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Thanks - Then I can understand there when there is then.


Marty in Minnesota

It's much easier to bash a Steinway than it is to play one.
#2205759 - 12/31/13 03:52 PM Re: Tuning a temperament using CM3's and P4/P5. Video. [Re: Minnesota Marty]  
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Didn't Einstein say something about it all being relative?


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#2205806 - 12/31/13 05:21 PM Re: Tuning a temperament using CM3's and P4/P5. Video. [Re: Mark Cerisano]  
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No, but Gertrude Stein said something about there being no there there. Except there is here.


Semipro Tech
#2205838 - 12/31/13 06:38 PM Re: Tuning a temperament using CM3's and P4/P5. Video. [Re: BDB]  
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Originally Posted by BDB
The point of using contiguous major thirds [CM3] is that, you can see how far off you are after tuning only four fourths and fifths, rather than twelve. After tuning the first series of fourths and fifths, you can compare the next series with the major thirds, so you are not likely to stray as far. You have more guideposts.


Now this has to be the best answer yet to how the initial CM3's can be checked! So, I thank you for that, BDB. I was really tempted to post something negative on the 20,000 post topic, like I would prefer more quality than quantity.

When I set up an initial set of CM3's, I am depending upon them to be accurate. The best I can say is that the check for them is self contained. One must have 2 pairs of octaves, F3-F4 and A3-A4 which are identical (regardless of chosen width) and the 4 CM3's must progress evenly and by a small amount (a 4:5 ratio).

One must set this sequence up and review it perhaps several times. If it is the pitch correction phase of tuning (where each note is being raised substantially for example), it can be expected that any of these five foundational pitches may drift slightly. If all that is being attempted is a rough tuning, such drifts are to be expected and are therefore inconsequential.

Upon a final and truly fine tuning, however, this foundation needs the utmost scrutiny. Therefore, after setting each of these 5 pitches, they need to be reviewed with the utmost scrutiny to insure that the above definition (underlined) is met.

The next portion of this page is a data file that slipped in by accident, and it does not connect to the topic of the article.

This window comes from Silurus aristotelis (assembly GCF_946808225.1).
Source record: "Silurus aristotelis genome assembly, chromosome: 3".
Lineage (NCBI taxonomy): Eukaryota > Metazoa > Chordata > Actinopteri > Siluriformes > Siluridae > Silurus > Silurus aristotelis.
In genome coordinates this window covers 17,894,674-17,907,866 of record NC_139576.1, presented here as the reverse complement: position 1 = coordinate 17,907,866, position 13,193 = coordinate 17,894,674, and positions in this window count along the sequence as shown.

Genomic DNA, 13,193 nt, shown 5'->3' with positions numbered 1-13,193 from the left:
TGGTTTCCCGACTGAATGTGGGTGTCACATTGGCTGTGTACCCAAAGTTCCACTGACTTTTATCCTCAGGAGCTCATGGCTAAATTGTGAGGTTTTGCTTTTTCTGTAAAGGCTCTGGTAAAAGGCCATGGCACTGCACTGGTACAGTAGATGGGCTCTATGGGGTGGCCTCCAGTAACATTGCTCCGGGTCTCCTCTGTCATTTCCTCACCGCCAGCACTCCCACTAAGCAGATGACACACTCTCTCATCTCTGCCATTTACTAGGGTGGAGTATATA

It will always , in the end, still be a judgment call. I have previously pegged the error tolerance at 0.5 cents and I hold to that. In other words, even upon the utmost scrutiny, any of these 5 initial pitches can be off by as much as a 1/2 cent and go unnoticed.

That is where what BDB has said above in the quote comes into play. Upon development of the rest of the sequence, any error in the initial set of CM3's may be identified and therefore corrected. BDB's phrase, "You have more guideposts" is the essential key. If the second guidepost does not agree with the first, then look for a small error in the first guidepost. In the end, there will be three such guideposts and all must agree.

When that happens, all of the other possible checks such as M3-M6, Chromatic 6ths, "inside 3rd outside 6th", evenness of chromatic 4ths and 5ths, contiguous 4ths & 5ths, etc., will only be redundant. The CM3's are the single most powerful diagnostic tool there is for error in ET!


Bill Bremmer RPT
Madison WI USA
www.billbremmer.com
#2205845 - 12/31/13 06:55 PM Re: Tuning a temperament using CM3's and P4/P5. Video. [Re: Mark Cerisano]  
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My explanation was not how major thirds are checked, but rather, why they are used.

That the major thirds get faster as you go up the scale is certainly the case, but to say that it happens "evenly" is ambiguous. If you tune C-E-G#-C-E from a C-fork, or C#-F-A-C#-F from an A-fork, the rate that the beat rates change doubles between the first third and the last third, an octave above, and everything happens geometrically in between. The rates go roughly 5, 6, 8, 10 beats per second (and even that is a bit off), rather than 5, 6, 7, 8.